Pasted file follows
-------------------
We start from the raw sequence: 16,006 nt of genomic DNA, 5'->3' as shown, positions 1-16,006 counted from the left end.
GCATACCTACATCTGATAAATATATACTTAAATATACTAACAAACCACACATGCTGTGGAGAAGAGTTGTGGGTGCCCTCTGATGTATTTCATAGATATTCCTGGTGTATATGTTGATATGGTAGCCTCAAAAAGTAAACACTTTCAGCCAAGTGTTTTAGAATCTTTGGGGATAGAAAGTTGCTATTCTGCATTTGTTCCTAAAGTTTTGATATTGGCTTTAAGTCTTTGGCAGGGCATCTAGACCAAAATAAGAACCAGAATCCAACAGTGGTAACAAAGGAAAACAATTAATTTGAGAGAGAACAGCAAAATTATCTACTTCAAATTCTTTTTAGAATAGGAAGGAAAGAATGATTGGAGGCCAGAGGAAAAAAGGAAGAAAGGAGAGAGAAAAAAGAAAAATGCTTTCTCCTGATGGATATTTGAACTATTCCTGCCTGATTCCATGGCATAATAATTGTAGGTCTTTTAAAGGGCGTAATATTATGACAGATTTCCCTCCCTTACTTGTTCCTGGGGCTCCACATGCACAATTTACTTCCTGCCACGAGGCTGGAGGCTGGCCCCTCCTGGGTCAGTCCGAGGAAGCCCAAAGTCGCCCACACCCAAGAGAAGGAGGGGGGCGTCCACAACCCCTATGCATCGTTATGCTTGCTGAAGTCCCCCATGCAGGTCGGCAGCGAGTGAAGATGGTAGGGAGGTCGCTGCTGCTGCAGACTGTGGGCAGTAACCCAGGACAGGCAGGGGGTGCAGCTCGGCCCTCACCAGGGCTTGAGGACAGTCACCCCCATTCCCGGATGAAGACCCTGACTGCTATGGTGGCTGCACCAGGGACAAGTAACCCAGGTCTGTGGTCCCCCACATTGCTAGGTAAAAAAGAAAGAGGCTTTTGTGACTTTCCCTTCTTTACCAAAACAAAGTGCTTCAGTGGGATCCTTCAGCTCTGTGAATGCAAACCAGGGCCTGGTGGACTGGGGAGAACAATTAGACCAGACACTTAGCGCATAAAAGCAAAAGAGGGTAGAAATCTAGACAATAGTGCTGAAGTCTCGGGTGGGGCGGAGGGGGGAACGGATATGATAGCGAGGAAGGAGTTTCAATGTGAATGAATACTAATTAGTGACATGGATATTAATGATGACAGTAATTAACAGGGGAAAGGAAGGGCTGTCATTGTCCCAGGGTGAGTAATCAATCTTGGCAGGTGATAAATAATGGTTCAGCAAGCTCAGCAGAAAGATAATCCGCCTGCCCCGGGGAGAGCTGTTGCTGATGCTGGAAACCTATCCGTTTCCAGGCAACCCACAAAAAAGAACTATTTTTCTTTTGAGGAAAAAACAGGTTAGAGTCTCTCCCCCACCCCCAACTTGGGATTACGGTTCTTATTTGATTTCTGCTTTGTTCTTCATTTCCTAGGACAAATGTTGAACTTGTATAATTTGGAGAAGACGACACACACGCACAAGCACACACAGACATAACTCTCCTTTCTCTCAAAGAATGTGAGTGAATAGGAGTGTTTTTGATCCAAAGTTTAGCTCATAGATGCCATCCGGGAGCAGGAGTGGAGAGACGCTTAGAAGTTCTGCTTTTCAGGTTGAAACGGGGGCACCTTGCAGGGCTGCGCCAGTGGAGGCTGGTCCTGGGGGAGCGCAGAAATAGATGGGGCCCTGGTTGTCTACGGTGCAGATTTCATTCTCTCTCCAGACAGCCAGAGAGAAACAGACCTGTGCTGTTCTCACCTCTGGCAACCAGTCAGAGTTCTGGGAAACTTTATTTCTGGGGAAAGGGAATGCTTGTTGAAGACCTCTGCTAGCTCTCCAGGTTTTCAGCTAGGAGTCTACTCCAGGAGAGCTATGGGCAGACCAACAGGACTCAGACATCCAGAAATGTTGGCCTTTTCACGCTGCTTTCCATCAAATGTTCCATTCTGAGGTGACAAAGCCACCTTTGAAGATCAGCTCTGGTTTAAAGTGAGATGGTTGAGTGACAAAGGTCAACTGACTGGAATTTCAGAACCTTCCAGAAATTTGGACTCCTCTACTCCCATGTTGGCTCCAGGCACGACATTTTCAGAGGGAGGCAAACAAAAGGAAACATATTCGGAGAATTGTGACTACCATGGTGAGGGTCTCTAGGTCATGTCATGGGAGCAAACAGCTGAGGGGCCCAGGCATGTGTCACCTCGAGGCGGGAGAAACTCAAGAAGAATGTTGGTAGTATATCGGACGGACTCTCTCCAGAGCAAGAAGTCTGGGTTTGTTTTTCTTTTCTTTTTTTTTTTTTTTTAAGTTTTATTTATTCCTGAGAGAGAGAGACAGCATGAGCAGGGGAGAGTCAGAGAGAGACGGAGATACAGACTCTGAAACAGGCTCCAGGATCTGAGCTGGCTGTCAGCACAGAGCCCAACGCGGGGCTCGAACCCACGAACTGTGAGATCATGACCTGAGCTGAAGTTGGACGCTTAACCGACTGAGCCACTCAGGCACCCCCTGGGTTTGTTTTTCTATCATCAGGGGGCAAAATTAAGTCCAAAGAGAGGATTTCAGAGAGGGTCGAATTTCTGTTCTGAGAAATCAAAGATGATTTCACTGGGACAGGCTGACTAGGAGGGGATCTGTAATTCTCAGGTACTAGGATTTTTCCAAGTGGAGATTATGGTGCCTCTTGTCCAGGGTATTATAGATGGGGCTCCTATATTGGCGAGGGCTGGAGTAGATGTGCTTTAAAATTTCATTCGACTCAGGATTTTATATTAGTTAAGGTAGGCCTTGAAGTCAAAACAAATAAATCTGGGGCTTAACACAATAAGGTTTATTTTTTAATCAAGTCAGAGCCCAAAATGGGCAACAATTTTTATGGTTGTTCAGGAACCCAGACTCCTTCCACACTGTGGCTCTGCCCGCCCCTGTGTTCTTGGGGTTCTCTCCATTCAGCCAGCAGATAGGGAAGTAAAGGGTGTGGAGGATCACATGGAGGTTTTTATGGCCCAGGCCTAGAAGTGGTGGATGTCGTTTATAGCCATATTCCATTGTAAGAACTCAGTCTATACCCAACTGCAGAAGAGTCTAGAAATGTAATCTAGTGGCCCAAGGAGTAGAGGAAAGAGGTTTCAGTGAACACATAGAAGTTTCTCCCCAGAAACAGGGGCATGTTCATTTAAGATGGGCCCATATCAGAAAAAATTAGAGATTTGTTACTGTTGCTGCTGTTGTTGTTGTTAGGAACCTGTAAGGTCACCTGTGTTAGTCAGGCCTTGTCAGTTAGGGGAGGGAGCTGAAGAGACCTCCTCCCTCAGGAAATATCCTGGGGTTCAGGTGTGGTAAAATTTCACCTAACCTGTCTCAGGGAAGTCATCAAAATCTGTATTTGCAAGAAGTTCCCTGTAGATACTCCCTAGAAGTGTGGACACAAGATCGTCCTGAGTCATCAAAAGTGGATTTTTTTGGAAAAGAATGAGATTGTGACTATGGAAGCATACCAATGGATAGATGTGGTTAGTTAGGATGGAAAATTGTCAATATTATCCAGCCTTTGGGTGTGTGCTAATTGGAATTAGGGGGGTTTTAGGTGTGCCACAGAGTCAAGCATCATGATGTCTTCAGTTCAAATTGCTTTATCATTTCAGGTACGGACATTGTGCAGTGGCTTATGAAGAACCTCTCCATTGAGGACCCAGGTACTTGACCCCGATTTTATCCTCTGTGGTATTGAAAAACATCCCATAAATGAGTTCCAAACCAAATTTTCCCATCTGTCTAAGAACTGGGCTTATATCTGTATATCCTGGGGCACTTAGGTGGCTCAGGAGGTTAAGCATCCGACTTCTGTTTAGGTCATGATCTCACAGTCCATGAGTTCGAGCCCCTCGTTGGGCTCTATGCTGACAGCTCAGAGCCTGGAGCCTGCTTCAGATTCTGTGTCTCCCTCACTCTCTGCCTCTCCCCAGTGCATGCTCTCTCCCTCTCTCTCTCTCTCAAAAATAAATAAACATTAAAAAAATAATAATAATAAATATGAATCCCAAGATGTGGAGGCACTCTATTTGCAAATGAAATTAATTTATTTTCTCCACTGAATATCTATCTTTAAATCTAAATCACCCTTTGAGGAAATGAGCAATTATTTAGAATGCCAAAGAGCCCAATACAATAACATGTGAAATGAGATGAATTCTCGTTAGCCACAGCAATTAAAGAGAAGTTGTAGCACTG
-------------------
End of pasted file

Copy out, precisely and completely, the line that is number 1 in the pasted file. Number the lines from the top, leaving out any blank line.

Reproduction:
We start from the raw sequence: 16,006 nt of genomic DNA, 5'->3' as shown, positions 1-16,006 counted from the left end.